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Family Process

Jay L Lebow
No abstract text is available yet for this article.
May 22, 2018: Family Process
Robert H Bradley
Context helps determine what individuals experience in the settings they inhabit. Context also helps determine the likelihood that those experiences will promote adaptive development. Theory suggests likely interplay between various aspects of home context and development of ideas about self that influence patterns of development for children. This study addressed relations between two aspects of home life (companionship and investment, modeling and encouragement) and three types of self-efficacy beliefs (enlisting social resources, independent learning, self-regulatory behavior) considered important for long-term adaptive functioning...
May 7, 2018: Family Process
Florencia Lebensohn-Chialvo, Michael J Rohrbaugh, Brant P Hasler
As evidence-based family treatments for adolescent substance use and conduct problems gain traction, cutting edge research moves beyond randomized efficacy trials to address questions such as how these treatments work and how best to disseminate them to community settings. A key factor in effective dissemination is treatment fidelity, which refers to implementing an intervention in a manner consistent with an established manual. While most fidelity research is quantitative, this study offers a qualitative clinical analysis of fidelity failures in a large, multisite effectiveness trial of Brief Strategic Family Therapy (BSFT) for adolescent drug abuse, where BSFT developers trained community therapists to administer this intervention in their own agencies...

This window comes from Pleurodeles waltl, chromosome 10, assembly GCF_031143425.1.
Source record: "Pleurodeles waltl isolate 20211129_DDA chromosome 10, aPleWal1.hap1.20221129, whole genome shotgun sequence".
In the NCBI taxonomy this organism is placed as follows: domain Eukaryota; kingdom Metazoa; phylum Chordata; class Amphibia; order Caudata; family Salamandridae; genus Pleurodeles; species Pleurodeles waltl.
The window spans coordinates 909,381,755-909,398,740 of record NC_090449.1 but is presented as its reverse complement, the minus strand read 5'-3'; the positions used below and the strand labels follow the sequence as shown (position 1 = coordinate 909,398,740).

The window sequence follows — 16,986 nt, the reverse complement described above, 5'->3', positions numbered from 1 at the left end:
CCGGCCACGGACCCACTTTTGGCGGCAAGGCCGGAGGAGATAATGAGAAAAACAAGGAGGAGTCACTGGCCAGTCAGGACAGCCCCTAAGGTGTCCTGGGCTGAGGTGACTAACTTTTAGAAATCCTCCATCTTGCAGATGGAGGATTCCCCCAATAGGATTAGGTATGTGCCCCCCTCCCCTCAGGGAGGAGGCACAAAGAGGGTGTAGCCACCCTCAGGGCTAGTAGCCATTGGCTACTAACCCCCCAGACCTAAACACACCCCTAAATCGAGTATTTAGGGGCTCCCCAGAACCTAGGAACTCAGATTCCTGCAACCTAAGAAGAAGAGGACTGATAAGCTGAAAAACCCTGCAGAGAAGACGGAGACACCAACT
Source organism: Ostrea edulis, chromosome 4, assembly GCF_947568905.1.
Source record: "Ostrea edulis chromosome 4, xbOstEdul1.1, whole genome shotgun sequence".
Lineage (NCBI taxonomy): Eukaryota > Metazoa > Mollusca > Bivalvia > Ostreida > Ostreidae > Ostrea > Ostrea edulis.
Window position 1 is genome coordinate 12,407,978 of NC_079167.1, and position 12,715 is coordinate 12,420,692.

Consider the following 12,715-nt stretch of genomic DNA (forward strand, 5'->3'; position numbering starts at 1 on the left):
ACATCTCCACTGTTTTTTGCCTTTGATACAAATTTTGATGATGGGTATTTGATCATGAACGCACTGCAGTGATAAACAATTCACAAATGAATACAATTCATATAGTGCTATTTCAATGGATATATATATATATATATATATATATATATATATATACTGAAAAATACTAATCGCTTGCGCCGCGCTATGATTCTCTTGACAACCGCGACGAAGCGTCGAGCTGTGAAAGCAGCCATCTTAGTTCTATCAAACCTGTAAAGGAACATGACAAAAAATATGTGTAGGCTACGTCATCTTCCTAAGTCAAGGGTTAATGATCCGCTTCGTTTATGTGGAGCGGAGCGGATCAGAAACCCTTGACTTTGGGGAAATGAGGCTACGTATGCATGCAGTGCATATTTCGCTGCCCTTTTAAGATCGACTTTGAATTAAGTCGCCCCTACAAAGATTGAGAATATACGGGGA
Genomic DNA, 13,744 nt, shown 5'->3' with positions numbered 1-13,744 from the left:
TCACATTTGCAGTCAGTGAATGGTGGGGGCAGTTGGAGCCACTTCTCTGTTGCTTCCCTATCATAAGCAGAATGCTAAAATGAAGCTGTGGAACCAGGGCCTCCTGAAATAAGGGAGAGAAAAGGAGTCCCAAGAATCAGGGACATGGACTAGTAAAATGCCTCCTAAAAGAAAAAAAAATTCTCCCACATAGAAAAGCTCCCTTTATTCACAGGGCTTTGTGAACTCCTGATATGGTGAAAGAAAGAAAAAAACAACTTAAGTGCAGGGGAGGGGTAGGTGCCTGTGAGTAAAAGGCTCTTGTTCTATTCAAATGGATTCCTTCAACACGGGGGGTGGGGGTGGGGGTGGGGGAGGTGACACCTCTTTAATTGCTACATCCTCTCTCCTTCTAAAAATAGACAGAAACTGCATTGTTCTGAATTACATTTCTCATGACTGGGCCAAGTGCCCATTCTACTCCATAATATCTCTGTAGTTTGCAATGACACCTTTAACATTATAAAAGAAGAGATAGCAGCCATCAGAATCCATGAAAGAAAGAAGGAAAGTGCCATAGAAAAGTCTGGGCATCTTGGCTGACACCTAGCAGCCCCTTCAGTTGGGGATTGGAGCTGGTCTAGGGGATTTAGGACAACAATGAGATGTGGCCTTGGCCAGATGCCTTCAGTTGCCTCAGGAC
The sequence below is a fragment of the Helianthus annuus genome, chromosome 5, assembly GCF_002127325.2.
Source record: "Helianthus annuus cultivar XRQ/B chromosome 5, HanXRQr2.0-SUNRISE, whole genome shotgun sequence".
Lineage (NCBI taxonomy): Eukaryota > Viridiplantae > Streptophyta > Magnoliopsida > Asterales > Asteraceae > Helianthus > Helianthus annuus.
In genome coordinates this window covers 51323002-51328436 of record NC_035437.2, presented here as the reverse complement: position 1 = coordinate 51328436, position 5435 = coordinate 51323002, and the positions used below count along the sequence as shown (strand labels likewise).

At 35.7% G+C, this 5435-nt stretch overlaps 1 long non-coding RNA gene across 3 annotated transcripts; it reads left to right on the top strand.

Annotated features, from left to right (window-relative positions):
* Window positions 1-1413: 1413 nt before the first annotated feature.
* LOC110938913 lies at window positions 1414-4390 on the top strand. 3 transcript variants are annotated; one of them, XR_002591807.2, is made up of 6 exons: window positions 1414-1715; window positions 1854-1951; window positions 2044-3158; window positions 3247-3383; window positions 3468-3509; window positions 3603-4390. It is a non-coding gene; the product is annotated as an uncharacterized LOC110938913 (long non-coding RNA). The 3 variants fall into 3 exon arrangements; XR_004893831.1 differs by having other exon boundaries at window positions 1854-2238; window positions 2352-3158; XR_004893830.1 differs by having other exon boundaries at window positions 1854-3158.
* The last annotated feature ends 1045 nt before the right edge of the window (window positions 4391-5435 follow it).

April 30, 2018: Family Process
Catarina Chaves, Maria Cristina Canavarro, Mariana Moura-Ramos
Infertility is a challenging experience, affecting individual and couples' adjustment. However, the way the members of the couple support each other may affect the experience of infertility and their adjustment. This study aimed to investigate the role of dyadic coping by oneself and by the partner in the association between the impact of infertility and dyadic and emotional adjustment (anxiety and depression) to infertility. In this cross-sectional study, a total of 134 participants (67 couples with infertility) completed self-report questionnaires assessing infertility-related stress, dyadic coping, dyadic adjustment, and depression and anxiety symptoms...
April 30, 2018: Family Process
Christopher A Pepping, Timothy J Cronin, W Kim Halford, Anthony Lyons
Most lesbian, gay, and bisexual (LGB) people want a stable, satisfying romantic relationship. Although many of the predictors of relationship outcomes are similar to those of heterosexual couples, same-sex couples face some additional challenges associated with minority stress that also impact upon relationship quality. Here, we investigate the association between minority stressors and relationship quality in a sample of 363 adults (M age = 30.37, SD = 10.78) currently in a same-sex romantic relationship...